Pennsylvania takes ‘all hands on deck’ approach to opioid crisis

Pennsylvania approach to opioid crisis
Pennsylvania Gov. Tom Wolf

On Wednesday, Pennsylvania’s Governor, Tom Wolf, invited House Speaker Paul Ryan (R-Wis) to visit a drug treatment center in his state where many patients use Medicaid to cover their treatment costs. He stated in a letter to Ryan that if President Donald J. Trump repeals and replaces the Affordable Care Act, tens of thousands of Pennsylvanians would lose coverage for addiction treatment.

The Affordable Care Act and Medicaid expansion allowed 63,000 Pennsylvanians with a substance use disorder to access addiction treatment services in the state — an all-important swing state that President Trump won in the general election last November.

Cuts to Medicaid would undermine Pennsylvania’s efforts to provide services to people struggling with a substance use disorder and would force the state “into a horrible choice” of choosing which segments of the population should have access to care and which ones shouldn’t, Gov. Wolf wrote in a letter.

There were more than 3,500 fatal overdoses in Pennsylvania in 2015, marking an increase of more than 20 percent in overdose deaths over 2014, according to data by the Centers for Disease Control and Prevention. According to Gov. Wolf, the number of fatal overdoses in 2016 is expected to be higher than 2015. The most frequently identified drug in toxicology reports in 2015 was heroin. The second-most identified drug in people who died from an overdose was fentanyl.

Gov. Wolf called a Joint Session of the General Assembly to address the problem last September and signed five new bills into law last November. Senator John Wozniak has stated that the crisis in Pennsylvania needs to be addressed on “multiple levels,” each of which would be addressed by the new initiatives undertaken by the state.

The new bills that Gov. Wolf signed into law focus on adding restrictions to physicians when it comes to prescribing opioids to minors, establishing a curriculum in academic and training facilities that focuses on providing medical training related to opioids, requiring continuing education in pain management, addiction, and drug dispensing, restricting the duration and dosage of opioid prescriptions dispensed at emergency departments and urgent care clinics, and creating drop-off locations for unwanted or expired prescription drugs.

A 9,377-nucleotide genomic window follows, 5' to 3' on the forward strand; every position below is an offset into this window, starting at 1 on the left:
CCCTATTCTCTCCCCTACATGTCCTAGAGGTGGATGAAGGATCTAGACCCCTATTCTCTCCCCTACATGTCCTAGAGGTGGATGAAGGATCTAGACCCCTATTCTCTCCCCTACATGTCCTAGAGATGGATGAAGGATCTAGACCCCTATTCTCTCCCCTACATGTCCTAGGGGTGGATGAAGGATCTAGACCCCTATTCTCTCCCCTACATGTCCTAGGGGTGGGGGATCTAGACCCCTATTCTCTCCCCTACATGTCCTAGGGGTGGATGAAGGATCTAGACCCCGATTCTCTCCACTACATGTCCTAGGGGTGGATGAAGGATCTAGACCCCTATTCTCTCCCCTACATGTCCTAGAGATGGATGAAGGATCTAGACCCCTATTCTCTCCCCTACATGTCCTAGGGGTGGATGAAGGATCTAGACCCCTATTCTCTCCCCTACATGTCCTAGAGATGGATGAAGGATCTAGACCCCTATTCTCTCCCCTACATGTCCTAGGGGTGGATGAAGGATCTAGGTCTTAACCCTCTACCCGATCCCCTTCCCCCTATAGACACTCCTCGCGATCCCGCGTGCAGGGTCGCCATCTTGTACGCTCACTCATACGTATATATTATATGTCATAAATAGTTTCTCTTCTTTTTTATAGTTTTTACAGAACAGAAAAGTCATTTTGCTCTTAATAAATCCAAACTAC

Pennsylvania’s Physician General, Dr. Rachel Levine

Pennsylvania’s Physician General, Dr. Rachel Levine said the state is taking an “all hands on deck” approach that involves multiple state agencies including the Department of Human Services, the Department of Drug and Alcohol Programs, the Department of Corrections, Department of State, and law enforcement agencies.

“This is a major priority for Gov. Wolf and the administration,” Levine said.

Gov. Wolf said in a statement that the new laws are indicative of his commitment to “help the victims of substance use disorder” and the communities that have been affected by the surge in opioid-related deaths in Pennsylvania.

Levine signed two standing order prescriptions for naloxone since 2015. The first was for first responders, who “in the last two years … have saved over 2,200 lives using naloxone.” And last October she signed a standing order prescription to the public to get naloxone at pharmacies.

“Naloxone is necessary but not sufficient,” Levine said, adding that the state has instituted a “warm handoff” program where patients who are admitted into emergency departments can receive a facilitated referral for substance abuse treatment.

White males between the ages of 30 and 39 composed 15 percent of the total number of fatal overdoses in 2015. Yet this group only makes up 4.7 percent of the state’s total population. Whites males accounted for 67 percent of opioid-related fatal overdoses in 2015, and whites, in general, accounted for 76 percent of the opioid-related overdose deaths. African-Americans, which make up 11.6 percent of the state’s population, accounted for 14 percent of deaths related to… (continue reading)